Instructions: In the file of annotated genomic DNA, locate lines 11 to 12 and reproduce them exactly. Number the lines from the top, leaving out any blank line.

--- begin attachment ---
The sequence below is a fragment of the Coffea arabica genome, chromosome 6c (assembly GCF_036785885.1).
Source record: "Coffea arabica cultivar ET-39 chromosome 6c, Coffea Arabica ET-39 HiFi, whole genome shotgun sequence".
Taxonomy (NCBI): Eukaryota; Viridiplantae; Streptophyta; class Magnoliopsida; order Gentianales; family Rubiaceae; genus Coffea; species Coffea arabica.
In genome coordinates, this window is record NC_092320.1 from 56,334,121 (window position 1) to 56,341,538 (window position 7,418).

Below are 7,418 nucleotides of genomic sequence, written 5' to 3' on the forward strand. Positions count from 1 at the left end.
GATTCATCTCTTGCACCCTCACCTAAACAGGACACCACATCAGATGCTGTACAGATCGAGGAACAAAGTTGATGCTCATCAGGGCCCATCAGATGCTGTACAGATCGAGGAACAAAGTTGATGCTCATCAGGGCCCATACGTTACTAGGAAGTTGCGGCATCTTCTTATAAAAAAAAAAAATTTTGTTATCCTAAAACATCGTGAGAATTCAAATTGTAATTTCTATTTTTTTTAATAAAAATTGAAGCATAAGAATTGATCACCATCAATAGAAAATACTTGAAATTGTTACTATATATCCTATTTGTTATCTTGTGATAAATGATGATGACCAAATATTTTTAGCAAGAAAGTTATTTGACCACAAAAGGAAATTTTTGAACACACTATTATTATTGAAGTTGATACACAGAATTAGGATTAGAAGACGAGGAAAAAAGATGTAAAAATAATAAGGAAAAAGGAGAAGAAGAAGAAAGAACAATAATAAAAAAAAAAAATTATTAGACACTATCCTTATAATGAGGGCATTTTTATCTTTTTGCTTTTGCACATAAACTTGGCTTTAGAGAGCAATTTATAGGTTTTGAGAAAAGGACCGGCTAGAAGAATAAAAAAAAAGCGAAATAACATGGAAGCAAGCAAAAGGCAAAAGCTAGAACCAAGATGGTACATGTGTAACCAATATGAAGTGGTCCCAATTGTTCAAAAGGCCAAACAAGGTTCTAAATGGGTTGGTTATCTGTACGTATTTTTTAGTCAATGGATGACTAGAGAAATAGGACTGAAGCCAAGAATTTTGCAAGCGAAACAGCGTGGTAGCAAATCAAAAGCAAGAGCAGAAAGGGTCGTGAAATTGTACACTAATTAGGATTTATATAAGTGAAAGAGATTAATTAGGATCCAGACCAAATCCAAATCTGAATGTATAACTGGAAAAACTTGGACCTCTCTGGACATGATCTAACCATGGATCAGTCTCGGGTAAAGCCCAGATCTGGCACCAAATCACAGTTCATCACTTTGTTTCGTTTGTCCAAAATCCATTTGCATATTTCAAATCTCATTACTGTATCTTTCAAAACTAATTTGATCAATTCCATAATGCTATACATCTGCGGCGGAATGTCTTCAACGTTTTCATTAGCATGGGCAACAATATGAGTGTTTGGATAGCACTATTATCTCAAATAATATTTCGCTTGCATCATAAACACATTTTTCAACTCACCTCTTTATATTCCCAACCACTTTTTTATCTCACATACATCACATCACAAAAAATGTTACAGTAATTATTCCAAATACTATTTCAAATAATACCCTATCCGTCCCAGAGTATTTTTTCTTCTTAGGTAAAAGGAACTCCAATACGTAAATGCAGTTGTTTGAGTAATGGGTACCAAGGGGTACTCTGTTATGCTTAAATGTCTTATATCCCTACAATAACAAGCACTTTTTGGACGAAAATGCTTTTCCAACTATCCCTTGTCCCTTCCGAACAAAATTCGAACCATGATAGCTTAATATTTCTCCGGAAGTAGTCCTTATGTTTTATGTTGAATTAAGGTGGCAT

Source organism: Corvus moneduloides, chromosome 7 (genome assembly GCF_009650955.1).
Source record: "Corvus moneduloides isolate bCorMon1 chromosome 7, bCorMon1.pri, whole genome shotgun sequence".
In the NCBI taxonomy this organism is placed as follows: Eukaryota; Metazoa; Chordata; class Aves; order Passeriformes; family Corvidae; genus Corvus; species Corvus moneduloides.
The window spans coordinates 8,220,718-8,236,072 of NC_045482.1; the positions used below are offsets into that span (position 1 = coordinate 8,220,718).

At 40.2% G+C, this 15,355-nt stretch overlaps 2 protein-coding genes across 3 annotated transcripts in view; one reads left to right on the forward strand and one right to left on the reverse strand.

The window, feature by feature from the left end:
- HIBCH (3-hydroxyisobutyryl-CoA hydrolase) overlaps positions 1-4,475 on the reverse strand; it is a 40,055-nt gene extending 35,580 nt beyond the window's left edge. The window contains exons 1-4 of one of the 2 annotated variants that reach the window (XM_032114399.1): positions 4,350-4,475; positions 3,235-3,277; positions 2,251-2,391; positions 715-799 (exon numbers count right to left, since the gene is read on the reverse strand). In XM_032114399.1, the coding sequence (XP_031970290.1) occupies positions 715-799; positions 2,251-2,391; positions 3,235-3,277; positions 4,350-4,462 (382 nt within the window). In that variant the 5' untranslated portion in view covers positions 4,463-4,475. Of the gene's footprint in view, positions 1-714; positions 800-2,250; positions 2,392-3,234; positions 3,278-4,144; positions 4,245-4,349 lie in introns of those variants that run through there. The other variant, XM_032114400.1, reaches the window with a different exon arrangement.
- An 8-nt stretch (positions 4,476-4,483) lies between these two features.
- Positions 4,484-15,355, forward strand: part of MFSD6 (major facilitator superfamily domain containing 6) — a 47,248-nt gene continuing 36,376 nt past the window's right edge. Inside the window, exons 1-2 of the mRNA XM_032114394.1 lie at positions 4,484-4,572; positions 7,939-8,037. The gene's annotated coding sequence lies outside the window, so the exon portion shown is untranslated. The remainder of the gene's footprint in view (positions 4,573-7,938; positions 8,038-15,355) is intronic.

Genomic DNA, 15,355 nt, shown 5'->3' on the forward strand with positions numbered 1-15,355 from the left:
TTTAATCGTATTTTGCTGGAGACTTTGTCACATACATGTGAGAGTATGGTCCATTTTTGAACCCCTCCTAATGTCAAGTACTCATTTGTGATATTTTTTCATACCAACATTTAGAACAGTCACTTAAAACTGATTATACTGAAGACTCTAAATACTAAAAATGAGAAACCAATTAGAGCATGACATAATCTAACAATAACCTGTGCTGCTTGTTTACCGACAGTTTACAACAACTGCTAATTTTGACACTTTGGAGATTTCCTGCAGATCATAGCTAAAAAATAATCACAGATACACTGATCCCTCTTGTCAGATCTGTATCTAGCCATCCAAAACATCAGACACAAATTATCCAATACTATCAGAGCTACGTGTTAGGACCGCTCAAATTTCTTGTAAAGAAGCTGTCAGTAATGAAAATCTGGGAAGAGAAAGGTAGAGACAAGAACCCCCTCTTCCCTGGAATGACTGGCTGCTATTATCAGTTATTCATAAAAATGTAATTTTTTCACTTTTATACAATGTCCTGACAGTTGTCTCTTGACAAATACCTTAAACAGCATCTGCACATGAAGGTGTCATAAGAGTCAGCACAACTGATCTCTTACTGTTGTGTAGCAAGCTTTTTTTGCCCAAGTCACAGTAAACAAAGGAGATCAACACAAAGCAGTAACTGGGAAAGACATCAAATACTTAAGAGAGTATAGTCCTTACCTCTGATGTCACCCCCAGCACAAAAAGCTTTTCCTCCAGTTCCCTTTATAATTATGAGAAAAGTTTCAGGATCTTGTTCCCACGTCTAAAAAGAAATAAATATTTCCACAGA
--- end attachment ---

At 40.2% G+C, this 15,355-nt stretch overlaps 2 protein-coding genes across 3 annotated transcripts in view; one reads left to right on the forward strand and one right to left on the reverse strand.

The window, feature by feature from the left end: